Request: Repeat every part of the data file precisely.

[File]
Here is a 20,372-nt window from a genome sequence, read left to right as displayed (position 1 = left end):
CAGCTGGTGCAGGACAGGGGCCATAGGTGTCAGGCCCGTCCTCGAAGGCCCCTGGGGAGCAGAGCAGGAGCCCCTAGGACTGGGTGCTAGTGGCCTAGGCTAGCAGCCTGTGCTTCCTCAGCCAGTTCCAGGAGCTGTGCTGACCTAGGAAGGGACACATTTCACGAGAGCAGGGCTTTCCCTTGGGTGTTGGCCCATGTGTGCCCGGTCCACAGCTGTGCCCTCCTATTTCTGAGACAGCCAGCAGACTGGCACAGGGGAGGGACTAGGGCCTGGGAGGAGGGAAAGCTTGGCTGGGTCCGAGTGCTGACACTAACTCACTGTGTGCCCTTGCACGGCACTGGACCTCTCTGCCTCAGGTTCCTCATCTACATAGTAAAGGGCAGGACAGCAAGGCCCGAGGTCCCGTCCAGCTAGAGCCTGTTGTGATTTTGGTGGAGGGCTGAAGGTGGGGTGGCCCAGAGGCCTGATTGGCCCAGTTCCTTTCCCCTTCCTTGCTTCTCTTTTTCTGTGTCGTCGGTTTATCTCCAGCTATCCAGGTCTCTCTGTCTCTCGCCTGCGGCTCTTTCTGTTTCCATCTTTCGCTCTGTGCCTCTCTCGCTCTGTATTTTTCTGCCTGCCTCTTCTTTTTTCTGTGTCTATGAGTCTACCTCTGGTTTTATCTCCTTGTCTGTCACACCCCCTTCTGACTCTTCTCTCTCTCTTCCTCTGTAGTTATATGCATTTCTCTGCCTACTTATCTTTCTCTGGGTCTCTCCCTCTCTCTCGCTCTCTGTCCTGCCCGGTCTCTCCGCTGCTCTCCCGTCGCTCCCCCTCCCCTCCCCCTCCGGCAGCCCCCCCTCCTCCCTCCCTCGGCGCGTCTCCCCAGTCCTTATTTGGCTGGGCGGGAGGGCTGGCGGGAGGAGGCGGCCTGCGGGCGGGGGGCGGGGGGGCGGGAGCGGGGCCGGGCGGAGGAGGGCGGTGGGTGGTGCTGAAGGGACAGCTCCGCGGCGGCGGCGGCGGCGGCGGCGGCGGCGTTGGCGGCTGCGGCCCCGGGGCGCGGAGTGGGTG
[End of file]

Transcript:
Here is a 20,372-nt window from a genome sequence, read left to right as displayed (position 1 = left end):
CAGCTGGTGCAGGACAGGGGCCATAGGTGTCAGGCCCGTCCTCGAAGGCCCCTGGGGAGCAGAGCAGGAGCCCCTAGGACTGGGTGCTAGTGGCCTAGGCTAGCAGCCTGTGCTTCCTCAGCCAGTTCCAGGAGCTGTGCTGACCTAGGAAGGGACACATTTCACGAGAGCAGGGCTTTCCCTTGGGTGTTGGCCCATGTGTGCCCGGTCCACAGCTGTGCCCTCCTATTTCTGAGACAGCCAGCAGACTGGCACAGGGGAGGGACTAGGGCCTGGGAGGAGGGAAAGCTTGGCTGGGTCCGAGTGCTGACACTAACTCACTGTGTGCCCTTGCACGGCACTGGACCTCTCTGCCTCAGGTTCCTCATCTACATAGTAAAGGGCAGGACAGCAAGGCCCGAGGTCCCGTCCAGCTAGAGCCTGTTGTGATTTTGGTGGAGGGCTGAAGGTGGGGTGGCCCAGAGGCCTGATTGGCCCAGTTCCTTTCCCCTTCCTTGCTTCTCTTTTTCTGTGTCGTCGGTTTATCTCCAGCTATCCAGGTCTCTCTGTCTCTCGCCTGCGGCTCTTTCTGTTTCCATCTTTCGCTCTGTGCCTCTCTCGCTCTGTATTTTTCTGCCTGCCTCTTCTTTTTTCTGTGTCTATGAGTCTACCTCTGGTTTTATCTCCTTGTCTGTCACACCCCCTTCTGACTCTTCTCTCTCTCTTCCTCTGTAGTTATATGCATTTCTCTGCCTACTTATCTTTCTCTGGGTCTCTCCCTCTCTCTCGCTCTCTGTCCTGCCCGGTCTCTCCGCTGCTCTCCCGTCGCTCCCCCTCCCCTCCCCCTCCGGCAGCCCCCCCTCCTCCCTCCCTCGGCGCGTCTCCCCAGTCCTTATTTGGCTGGGCGGGAGGGCTGGCGGGAGGAGGCGGCCTGCGGGCGGGGGGCGGGGGGGCGGGAGCGGGGCCGGGCGGAGGAGGGCGGTGGGTGGTGCTGAAGGGACAGCTCCGCGGCGGCGGCGGCGGCGGCGGCGGCGGCGTTGGCGGCTGCGGCCCCGGGGCGCGGAGTGGGTG